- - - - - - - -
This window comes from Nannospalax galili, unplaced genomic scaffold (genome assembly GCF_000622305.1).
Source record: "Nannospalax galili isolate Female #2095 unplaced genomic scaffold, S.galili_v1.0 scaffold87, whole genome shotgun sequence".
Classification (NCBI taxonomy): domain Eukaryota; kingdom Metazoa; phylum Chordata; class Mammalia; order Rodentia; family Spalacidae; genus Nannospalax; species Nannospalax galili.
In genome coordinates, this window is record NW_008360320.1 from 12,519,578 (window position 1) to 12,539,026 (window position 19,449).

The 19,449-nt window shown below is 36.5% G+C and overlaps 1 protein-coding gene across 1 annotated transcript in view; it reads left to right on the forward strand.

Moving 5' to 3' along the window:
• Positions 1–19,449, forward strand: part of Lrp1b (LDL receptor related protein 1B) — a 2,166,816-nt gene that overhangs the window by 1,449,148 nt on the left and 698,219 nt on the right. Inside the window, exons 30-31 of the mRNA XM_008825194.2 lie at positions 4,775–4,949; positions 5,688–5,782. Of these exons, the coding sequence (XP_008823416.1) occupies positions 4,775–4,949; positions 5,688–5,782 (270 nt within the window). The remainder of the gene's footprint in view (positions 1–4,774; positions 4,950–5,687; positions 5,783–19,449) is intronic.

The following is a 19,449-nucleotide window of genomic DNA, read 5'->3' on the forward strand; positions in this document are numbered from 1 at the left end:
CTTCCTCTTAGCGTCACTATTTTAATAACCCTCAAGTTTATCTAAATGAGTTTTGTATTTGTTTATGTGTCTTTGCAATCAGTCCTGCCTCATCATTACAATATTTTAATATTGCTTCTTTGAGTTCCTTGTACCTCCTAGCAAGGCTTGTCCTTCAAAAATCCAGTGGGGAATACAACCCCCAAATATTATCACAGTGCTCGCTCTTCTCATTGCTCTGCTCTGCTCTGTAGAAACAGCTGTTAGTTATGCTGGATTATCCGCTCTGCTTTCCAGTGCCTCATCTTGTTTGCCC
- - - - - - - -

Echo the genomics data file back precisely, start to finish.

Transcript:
This window comes from Nannospalax galili, unplaced genomic scaffold (genome assembly GCF_000622305.1).
Source record: "Nannospalax galili isolate Female #2095 unplaced genomic scaffold, S.galili_v1.0 scaffold87, whole genome shotgun sequence".
Classification (NCBI taxonomy): domain Eukaryota; kingdom Metazoa; phylum Chordata; class Mammalia; order Rodentia; family Spalacidae; genus Nannospalax; species Nannospalax galili.
In genome coordinates, this window is record NW_008360320.1 from 12,519,578 (window position 1) to 12,539,026 (window position 19,449).

The 19,449-nt window shown below is 36.5% G+C and overlaps 1 protein-coding gene across 1 annotated transcript in view; it reads left to right on the forward strand.

Moving 5' to 3' along the window:
• Positions 1–19,449, forward strand: part of Lrp1b (LDL receptor related protein 1B) — a 2,166,816-nt gene that overhangs the window by 1,449,148 nt on the left and 698,219 nt on the right. Inside the window, exons 30-31 of the mRNA XM_008825194.2 lie at positions 4,775–4,949; positions 5,688–5,782. Of these exons, the coding sequence (XP_008823416.1) occupies positions 4,775–4,949; positions 5,688–5,782 (270 nt within the window). The remainder of the gene's footprint in view (positions 1–4,774; positions 4,950–5,687; positions 5,783–19,449) is intronic.

The following is a 19,449-nucleotide window of genomic DNA, read 5'->3' on the forward strand; positions in this document are numbered from 1 at the left end:
CTTCCTCTTAGCGTCACTATTTTAATAACCCTCAAGTTTATCTAAATGAGTTTTGTATTTGTTTATGTGTCTTTGCAATCAGTCCTGCCTCATCATTACAATATTTTAATATTGCTTCTTTGAGTTCCTTGTACCTCCTAGCAAGGCTTGTCCTTCAAAAATCCAGTGGGGAATACAACCCCCAAATATTATCACAGTGCTCGCTCTTCTCATTGCTCTGCTCTGCTCTGTAGAAACAGCTGTTAGTTATGCTGGATTATCCGCTCTGCTTTCCAGTGCCTCATCTTGTTTGCCC